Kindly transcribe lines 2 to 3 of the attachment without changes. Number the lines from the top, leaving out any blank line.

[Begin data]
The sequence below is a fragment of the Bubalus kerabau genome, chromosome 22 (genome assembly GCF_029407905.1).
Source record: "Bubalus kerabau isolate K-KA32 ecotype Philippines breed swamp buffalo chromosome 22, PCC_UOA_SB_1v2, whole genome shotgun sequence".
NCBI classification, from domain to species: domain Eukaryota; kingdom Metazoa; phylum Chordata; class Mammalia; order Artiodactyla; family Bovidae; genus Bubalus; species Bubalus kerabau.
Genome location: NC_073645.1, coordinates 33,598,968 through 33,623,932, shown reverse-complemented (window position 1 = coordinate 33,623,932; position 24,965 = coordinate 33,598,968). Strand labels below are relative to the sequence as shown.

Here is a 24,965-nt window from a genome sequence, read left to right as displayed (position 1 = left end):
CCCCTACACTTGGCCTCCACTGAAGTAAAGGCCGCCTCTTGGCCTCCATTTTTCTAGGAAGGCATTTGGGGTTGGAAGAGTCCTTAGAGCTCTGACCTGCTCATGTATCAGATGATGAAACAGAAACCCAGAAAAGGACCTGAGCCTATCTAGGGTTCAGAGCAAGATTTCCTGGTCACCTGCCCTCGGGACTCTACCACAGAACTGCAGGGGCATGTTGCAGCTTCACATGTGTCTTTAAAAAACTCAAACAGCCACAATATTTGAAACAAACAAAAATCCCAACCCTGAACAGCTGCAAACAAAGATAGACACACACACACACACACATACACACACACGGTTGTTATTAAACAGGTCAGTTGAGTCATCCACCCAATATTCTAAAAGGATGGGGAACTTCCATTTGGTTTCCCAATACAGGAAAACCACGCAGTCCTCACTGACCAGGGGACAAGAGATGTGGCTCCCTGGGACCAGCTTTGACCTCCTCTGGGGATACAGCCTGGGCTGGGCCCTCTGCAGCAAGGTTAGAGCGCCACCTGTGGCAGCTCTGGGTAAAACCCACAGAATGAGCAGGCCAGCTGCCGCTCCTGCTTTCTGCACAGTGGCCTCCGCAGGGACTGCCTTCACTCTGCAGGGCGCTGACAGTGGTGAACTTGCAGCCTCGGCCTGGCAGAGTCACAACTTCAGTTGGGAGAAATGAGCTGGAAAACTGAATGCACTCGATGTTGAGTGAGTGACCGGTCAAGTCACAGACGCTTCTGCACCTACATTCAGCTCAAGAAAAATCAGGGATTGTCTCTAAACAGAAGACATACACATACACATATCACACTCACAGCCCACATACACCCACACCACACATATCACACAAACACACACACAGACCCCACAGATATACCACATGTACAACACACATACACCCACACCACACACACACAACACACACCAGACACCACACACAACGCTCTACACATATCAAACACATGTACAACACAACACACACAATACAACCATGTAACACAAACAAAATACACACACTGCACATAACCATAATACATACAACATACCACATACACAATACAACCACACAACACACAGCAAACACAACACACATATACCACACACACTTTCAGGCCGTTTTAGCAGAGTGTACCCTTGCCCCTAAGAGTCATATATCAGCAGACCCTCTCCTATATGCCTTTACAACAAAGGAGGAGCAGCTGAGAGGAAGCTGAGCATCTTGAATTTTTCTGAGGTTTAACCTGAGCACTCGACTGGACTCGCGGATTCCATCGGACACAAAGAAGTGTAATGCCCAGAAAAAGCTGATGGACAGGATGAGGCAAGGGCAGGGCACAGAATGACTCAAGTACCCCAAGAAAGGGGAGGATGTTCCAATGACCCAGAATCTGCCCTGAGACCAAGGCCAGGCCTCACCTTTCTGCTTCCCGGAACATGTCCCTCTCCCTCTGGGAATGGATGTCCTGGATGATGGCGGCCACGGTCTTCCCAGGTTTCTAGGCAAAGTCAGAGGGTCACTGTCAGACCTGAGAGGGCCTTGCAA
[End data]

Source record: "Bubalus kerabau isolate K-KA32 ecotype Philippines breed swamp buffalo chromosome 22, PCC_UOA_SB_1v2, whole genome shotgun sequence".
NCBI classification, from domain to species: domain Eukaryota; kingdom Metazoa; phylum Chordata; class Mammalia; order Artiodactyla; family Bovidae; genus Bubalus; species Bubalus kerabau.